What is justice? Are there crimes that are unforgivable? Can a person ever truly put the past behind them? What is our responsibility to others in our communities? These are tough questions, with no easy answers. This news article and commentary in the Grand Rapids Press got me thinking about this questions, again.
I’m no social scientist. I know nothing about criminal justice. I suspect most of you reading this could say the same thing. But we must educate ourselves because we need to, as communities of faith and as secular society, think about what constitutes justice, forgiveness, punishment, and rehabilitation.
Homelessness is a tough and complex problem. The people who work in shelters and missions struggle mightily to help the homeless. When you hear some of the stories of the homeless the magnitude of their problems and the obstacles they have to overcome are overwhelming.
I have heard it reported that the US has for a western nation a large percentage of our population in prison. What are we trying to accomplish with our prison system? Punishment? Rehabilitation? Both? Something else? Most of us don’t spend much time wondering about the lives of prisoners. We don’t consider how they might survive, let alone thrive after their release.
As a nation we are so appalled and upset by crimes of a sexual nature that we can barely think straight. Our visceral reaction is to lock everyone up and throw away the key. Most of us simply don’t think about it at all.
I’m a parent, and honestly, I would not be happy if a registered sex offender moved into my neighborhood. I wouldn’t be happy to have any sort of felon on the street. But I hope I wouldn’t allow others to run them out of the neighborhood. Everyone has to live somewhere and everyone deserves decent housing. I hope I could be a compassionate neighbor.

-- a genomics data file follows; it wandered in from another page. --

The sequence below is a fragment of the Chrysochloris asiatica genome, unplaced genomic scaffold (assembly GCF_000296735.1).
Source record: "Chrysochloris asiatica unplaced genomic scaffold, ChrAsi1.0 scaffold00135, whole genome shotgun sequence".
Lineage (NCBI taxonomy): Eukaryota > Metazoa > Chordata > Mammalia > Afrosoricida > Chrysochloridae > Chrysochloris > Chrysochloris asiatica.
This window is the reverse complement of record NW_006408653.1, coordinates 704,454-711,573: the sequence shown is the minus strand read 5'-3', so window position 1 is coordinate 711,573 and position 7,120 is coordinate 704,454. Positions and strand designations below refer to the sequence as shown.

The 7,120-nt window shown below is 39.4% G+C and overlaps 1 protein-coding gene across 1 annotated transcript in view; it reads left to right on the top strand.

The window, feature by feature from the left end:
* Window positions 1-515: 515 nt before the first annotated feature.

I don’t have enough knowledge about these issues to offer a solution. I suspect many of us lack that knowledge. I am afraid as a society we don’t have enough interest and desire to create good programs and services. Sadly, given some of the comments to the GR Press articles, we are not even in agreement that society should help sex offenders after their release from prison.
I’m afraid the topic is so distasteful and the problems so difficult and complex that we will gladly focus on the Super Bowl and all its attendant goofiness and any other superficial pastime to avoid wrestling with this.
Christians, I think, should have a particularly difficult time with this issue. It should bother us. It should nag at us. We ought to feel some responsibility every time we see a homeless person. Have we done, as a society, as a church, all that we should? We simply can’t pretend it doesn’t exist. We don’t get to look the other way. Jesus makes no bones about our responsibility to love, to forgive, and to help each other. I think Jesus meant everyone, no exceptions. That’s hard. It’s next to impossible. Yet, that is what we are called to do. We are supposed to give more than lip service to the idea of redemption.
I don’t have any answers. But what I can do, is support those who are working toward solutions. I need to listen and ask questions and learn.
I am frustrated and sad and angry. Mr. Pauli’s death forces me to think about issues I would rather avoid facing. Homelessness and all that causes it and all that results from it. Crime, punishment, mental illness, addictions, lack of education, lack of work that pays a living wage, broken relationships.
But God forgive us, no one should freeze to death, alone and abandoned in the middle of a city.